Syracuse City Hall is fine tuning an open data policy, after a two-week public comment period.
The policy is expected to launch later this month, and offers residents an easy way to access to public information involving the work of city government. Mayor Stephanie Miner says so far, the city has gotten good feedback about the proposed policy.
"We think that this is just a terrific opportunity for people to use our data available to make better, stronger public policy. To use the data available to get the information they’re looking for for their projects, and to also use the data to ensure what your taxes pay for,” the mayor said.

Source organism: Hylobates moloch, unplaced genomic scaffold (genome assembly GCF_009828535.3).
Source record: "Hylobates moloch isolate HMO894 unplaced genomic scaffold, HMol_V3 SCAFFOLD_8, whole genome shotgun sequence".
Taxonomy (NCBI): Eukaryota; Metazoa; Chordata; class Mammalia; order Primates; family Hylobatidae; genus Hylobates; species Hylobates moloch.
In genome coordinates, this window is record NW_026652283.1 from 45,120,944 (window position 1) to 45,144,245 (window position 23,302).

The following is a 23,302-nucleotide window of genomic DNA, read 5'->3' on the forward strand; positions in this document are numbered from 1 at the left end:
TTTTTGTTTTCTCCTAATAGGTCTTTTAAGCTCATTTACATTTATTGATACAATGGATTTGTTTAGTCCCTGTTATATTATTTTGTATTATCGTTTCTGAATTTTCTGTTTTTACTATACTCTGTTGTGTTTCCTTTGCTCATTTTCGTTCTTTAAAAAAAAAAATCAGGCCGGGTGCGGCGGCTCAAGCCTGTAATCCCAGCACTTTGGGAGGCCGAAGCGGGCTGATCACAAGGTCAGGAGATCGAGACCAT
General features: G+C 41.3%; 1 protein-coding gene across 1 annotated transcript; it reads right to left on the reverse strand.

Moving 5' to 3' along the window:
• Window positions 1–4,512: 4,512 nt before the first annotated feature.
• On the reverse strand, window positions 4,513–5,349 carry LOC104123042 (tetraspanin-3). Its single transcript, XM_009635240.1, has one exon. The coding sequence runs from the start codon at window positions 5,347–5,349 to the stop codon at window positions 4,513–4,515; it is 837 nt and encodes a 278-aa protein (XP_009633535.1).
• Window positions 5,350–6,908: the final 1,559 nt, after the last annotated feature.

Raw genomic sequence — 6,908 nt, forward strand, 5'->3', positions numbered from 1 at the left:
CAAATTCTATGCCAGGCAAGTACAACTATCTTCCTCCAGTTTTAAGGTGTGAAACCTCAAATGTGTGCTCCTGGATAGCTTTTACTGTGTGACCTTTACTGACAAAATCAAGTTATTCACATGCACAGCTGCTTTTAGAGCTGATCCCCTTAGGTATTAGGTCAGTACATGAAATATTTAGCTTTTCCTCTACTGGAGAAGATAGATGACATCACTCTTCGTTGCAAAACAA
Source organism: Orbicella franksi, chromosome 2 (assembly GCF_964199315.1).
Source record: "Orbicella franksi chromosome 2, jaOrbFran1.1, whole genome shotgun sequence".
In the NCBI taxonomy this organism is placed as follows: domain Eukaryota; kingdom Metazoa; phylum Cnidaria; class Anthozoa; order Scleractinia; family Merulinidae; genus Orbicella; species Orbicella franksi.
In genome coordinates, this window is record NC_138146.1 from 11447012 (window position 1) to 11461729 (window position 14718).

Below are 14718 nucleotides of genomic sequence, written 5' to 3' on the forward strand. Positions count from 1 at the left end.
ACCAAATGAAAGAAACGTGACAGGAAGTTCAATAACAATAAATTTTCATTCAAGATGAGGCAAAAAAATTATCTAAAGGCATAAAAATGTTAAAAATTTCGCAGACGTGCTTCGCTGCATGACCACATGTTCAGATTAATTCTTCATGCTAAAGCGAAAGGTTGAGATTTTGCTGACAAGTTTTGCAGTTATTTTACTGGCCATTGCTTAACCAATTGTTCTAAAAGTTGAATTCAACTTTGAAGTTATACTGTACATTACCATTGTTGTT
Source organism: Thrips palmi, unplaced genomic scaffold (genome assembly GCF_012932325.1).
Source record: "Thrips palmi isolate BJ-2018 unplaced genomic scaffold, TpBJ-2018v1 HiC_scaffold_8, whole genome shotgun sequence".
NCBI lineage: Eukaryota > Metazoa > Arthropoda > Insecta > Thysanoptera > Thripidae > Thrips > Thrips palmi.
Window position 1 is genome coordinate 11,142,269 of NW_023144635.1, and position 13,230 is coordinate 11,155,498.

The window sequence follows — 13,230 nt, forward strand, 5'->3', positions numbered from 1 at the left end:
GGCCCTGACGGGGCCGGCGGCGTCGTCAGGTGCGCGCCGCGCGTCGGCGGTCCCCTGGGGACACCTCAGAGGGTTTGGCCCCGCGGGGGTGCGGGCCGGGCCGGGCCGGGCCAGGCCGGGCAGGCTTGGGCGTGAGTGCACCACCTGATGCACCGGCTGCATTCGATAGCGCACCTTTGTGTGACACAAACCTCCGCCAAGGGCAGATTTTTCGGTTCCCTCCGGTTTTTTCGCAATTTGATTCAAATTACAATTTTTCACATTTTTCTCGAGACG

Miner expects the data to be useful to everyone from homeowners, who might want to see how many potholes are filled in their neighborhood, to more sophisticated users, who might be looking at the relationship of enforcement of code policies to police calls.
“It’s transparency in government. It’s showing how your government works. It’s also giving you an insight in measuring your government, so you can compare apples to apples. It’s just a new measuring tool and device,” Miner said.
More governments across the country are opening up data to the public. New York State and New York City have open data policies currently.